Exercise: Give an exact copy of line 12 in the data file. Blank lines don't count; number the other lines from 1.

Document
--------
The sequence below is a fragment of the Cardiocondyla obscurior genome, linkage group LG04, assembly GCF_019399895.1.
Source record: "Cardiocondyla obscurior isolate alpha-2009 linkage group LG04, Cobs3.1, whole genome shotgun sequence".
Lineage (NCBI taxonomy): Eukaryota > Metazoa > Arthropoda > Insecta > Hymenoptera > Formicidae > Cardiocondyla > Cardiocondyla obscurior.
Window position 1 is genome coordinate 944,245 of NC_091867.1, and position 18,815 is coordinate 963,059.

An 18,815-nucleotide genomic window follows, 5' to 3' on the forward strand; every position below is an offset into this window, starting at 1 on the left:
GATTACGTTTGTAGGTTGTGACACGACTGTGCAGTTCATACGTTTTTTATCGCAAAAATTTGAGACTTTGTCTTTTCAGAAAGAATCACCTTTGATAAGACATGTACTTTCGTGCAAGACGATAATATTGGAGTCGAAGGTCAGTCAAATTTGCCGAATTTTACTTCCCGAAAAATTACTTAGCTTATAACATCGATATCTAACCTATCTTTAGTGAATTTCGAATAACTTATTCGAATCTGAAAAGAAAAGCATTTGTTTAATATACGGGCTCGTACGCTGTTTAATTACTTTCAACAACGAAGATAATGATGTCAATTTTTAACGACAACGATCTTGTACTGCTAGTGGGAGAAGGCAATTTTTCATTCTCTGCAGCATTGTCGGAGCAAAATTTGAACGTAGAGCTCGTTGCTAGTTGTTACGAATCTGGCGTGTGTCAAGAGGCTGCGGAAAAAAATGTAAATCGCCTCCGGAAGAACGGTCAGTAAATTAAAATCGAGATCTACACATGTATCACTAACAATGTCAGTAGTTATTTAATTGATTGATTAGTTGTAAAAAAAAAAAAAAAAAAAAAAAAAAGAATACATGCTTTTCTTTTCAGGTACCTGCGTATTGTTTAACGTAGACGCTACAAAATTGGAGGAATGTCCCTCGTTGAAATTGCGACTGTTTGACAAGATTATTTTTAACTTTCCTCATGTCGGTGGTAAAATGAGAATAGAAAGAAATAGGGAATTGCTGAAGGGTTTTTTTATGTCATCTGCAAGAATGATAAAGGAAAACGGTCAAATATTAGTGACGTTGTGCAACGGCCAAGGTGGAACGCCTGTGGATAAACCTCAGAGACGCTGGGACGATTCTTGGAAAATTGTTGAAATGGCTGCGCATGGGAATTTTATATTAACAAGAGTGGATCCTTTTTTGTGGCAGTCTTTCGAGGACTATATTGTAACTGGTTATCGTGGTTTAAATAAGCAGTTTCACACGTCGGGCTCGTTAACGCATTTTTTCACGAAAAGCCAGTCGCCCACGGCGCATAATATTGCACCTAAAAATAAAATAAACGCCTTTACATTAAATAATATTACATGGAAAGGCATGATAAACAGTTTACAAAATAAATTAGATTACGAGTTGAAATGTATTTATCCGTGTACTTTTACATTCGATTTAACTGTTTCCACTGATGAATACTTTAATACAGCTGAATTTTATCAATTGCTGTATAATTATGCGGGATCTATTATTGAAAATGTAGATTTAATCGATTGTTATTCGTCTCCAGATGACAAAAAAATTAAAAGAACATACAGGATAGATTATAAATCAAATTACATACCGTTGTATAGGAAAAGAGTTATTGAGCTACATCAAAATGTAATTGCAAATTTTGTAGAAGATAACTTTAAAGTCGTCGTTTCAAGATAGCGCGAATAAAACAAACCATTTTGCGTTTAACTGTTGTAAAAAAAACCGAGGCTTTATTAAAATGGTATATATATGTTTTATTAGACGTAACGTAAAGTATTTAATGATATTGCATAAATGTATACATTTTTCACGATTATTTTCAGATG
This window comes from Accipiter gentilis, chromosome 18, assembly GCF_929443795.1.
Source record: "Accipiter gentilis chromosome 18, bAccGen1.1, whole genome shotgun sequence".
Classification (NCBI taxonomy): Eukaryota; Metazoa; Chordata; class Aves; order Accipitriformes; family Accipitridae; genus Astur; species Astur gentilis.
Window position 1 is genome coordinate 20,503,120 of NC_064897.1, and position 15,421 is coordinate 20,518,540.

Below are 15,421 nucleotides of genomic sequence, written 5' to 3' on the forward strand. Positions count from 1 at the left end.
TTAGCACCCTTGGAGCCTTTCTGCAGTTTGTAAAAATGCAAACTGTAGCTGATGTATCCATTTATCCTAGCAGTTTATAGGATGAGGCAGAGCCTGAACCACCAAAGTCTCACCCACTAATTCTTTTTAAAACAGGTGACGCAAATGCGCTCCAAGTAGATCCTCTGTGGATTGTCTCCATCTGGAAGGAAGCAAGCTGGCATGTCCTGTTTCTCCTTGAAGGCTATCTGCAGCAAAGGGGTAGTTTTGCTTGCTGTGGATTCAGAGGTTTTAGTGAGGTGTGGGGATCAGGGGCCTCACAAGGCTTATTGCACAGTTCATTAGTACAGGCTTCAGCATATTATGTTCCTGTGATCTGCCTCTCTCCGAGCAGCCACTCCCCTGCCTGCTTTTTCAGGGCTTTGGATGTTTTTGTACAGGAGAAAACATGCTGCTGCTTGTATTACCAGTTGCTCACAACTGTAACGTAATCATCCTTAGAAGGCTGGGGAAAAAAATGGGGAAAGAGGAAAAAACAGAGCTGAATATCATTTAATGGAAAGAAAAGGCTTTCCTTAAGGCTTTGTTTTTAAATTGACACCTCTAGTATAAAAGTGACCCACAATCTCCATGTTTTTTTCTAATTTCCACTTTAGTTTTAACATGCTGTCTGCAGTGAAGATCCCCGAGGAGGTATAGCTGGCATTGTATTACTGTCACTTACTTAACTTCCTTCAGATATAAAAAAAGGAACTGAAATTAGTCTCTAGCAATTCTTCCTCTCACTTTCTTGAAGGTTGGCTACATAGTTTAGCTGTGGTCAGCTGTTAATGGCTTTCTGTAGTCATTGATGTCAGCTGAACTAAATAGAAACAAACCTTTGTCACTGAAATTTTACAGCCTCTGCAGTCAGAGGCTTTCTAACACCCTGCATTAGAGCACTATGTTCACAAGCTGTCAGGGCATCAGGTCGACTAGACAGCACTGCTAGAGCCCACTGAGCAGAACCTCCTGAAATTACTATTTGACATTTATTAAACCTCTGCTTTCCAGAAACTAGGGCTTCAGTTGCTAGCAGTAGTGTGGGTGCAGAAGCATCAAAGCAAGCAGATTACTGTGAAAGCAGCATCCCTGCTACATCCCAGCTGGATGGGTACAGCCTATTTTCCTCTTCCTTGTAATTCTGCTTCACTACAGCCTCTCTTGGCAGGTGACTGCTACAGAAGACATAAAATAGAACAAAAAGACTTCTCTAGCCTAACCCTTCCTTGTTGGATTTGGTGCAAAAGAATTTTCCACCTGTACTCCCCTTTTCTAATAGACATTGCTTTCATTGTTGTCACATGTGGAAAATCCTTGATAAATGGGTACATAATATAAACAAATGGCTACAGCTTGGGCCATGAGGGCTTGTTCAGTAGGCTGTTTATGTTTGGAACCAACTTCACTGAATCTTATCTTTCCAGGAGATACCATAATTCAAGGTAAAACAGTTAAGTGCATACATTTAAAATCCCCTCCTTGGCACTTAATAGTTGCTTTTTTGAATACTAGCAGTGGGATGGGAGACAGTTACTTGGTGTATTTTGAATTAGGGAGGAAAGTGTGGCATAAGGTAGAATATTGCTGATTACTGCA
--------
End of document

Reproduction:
TTAGCACCCTTGGAGCCTTTCTGCAGTTTGTAAAAATGCAAACTGTAGCTGATGTATCCATTTATCCTAGCAGTTTATAGGATGAGGCAGAGCCTGAACCACCAAAGTCTCACCCACTAATTCTTTTTAAAACAGGTGACGCAAATGCGCTCCAAGTAGATCCTCTGTGGATTGTCTCCATCTGGAAGGAAGCAAGCTGGCATGTCCTGTTTCTCCTTGAAGGCTATCTGCAGCAAAGGGGTAGTTTTGCTTGCTGTGGATTCAGAGGTTTTAGTGAGGTGTGGGGATCAGGGGCCTCACAAGGCTTATTGCACAGTTCATTAGTACAGGCTTCAGCATATTATGTTCCTGTGATCTGCCTCTCTCCGAGCAGCCACTCCCCTGCCTGCTTTTTCAGGGCTTTGGATGTTTTTGTACAGGAGAAAACATGCTGCTGCTTGTATTACCAGTTGCTCACAACTGTAACGTAATCATCCTTAGAAGGCTGGGGAAAAAAATGGGGAAAGAGGAAAAAACAGAGCTGAATATCATTTAATGGAAAGAAAAGGCTTTCCTTAAGGCTTTGTTTTTAAATTGACACCTCTAGTATAAAAGTGACCCACAATCTCCATGTTTTTTTCTAATTTCCACTTTAGTTTTAACATGCTGTCTGCAGTGAAGATCCCCGAGGAGGTATAGCTGGCATTGTATTACTGTCACTTACTTAACTTCCTTCAGATATAAAAAAAGGAACTGAAATTAGTCTCTAGCAATTCTTCCTCTCACTTTCTTGAAGGTTGGCTACATAGTTTAGCTGTGGTCAGCTGTTAATGGCTTTCTGTAGTCATTGATGTCAGCTGAACTAAATAGAAACAAACCTTTGTCACTGAAATTTTACAGCCTCTGCAGTCAGAGGCTTTCTAACACCCTGCATTAGAGCACTATGTTCACAAGCTGTCAGGGCATCAGGTCGACTAGACAGCACTGCTAGAGCCCACTGAGCAGAACCTCCTGAAATTACTATTTGACATTTATTAAACCTCTGCTTTCCAGAAACTAGGGCTTCAGTTGCTAGCAGTAGTGTGGGTGCAGAAGCATCAAAGCAAGCAGATTACTGTGAAAGCAGCATCCCTGCTACATCCCAGCTGGATGGGTACAGCCTATTTTCCTCTTCCTTGTAATTCTGCTTCACTACAGCCTCTCTTGGCAGGTGACTGCTACAGAAGACATAAAATAGAACAAAAAGACTTCTCTAGCCTAACCCTTCCTTGTTGGATTTGGTGCAAAAGAATTTTCCACCTGTACTCCCCTTTTCTAATAGACATTGCTTTCATTGTTGTCACATGTGGAAAATCCTTGATAAATGGGTACATAATATAAACAAATGGCTACAGCTTGGGCCATGAGGGCTTGTTCAGTAGGCTGTTTATGTTTGGAACCAACTTCACTGAATCTTATCTTTCCAGGAGATACCATAATTCAAGGTAAAACAGTTAAGTGCATACATTTAAAATCCCCTCCTTGGCACTTAATAGTTGCTTTTTTGAATACTAGCAGTGGGATGGGAGACAGTTACTTGGTGTATTTTGAATTAGGGAGGAAAGTGTGGCATAAGGTAGAATATTGCTGATTACTGCA